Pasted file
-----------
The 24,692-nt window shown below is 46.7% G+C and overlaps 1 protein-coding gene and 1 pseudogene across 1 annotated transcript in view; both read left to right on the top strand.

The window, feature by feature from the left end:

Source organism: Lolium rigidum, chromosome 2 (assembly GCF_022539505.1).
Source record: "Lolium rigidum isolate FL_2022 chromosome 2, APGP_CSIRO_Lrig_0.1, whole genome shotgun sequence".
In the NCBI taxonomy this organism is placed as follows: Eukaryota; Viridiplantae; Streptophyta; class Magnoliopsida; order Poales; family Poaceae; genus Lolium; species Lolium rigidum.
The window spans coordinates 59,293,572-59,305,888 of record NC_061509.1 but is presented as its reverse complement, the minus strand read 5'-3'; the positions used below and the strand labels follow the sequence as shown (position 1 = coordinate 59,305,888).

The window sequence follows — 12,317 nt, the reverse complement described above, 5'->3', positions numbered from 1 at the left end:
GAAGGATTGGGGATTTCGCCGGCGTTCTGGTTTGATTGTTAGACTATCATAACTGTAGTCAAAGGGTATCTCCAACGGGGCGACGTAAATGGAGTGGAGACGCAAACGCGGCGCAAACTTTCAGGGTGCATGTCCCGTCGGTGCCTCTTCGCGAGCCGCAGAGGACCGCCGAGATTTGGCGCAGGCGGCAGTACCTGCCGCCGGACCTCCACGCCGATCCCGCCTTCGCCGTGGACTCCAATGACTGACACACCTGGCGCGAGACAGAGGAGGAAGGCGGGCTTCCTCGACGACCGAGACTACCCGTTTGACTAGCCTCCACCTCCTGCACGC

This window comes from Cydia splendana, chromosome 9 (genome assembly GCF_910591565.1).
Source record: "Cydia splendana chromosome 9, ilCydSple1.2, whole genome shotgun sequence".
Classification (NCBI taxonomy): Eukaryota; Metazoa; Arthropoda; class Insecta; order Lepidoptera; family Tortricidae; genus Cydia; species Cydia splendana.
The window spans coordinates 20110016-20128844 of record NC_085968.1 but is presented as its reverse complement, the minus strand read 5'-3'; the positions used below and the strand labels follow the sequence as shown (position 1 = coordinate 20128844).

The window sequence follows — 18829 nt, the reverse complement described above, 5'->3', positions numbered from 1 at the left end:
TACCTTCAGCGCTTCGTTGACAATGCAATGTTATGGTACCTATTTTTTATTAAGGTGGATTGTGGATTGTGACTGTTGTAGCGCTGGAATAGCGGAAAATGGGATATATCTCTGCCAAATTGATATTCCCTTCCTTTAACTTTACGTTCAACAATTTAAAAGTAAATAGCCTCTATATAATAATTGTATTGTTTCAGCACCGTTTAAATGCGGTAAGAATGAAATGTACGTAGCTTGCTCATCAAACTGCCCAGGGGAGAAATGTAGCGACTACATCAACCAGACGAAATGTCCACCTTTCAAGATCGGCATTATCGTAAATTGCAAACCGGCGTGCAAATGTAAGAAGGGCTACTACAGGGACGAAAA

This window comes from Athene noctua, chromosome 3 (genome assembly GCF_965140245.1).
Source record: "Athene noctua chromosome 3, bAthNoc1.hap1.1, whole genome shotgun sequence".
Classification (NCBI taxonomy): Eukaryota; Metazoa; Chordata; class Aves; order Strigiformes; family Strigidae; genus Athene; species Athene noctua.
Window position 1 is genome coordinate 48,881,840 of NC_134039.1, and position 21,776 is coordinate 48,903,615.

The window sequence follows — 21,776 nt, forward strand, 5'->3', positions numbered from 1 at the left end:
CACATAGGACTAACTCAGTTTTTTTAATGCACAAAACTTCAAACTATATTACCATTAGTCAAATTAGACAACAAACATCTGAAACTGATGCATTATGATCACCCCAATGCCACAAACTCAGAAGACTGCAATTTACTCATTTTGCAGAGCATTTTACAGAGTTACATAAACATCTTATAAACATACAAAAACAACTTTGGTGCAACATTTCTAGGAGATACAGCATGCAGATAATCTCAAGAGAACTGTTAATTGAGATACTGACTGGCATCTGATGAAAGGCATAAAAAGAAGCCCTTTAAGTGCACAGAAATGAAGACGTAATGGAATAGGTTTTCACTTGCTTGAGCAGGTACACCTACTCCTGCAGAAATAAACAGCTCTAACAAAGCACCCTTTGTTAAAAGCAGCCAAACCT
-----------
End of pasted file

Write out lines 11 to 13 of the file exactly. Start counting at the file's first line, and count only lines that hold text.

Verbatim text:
Classification (NCBI taxonomy): Eukaryota; Metazoa; Arthropoda; class Insecta; order Lepidoptera; family Tortricidae; genus Cydia; species Cydia splendana.
The window spans coordinates 20110016-20128844 of record NC_085968.1 but is presented as its reverse complement, the minus strand read 5'-3'; the positions used below and the strand labels follow the sequence as shown (position 1 = coordinate 20128844).

The window sequence follows — 18829 nt, the reverse complement described above, 5'->3', positions numbered from 1 at the left end: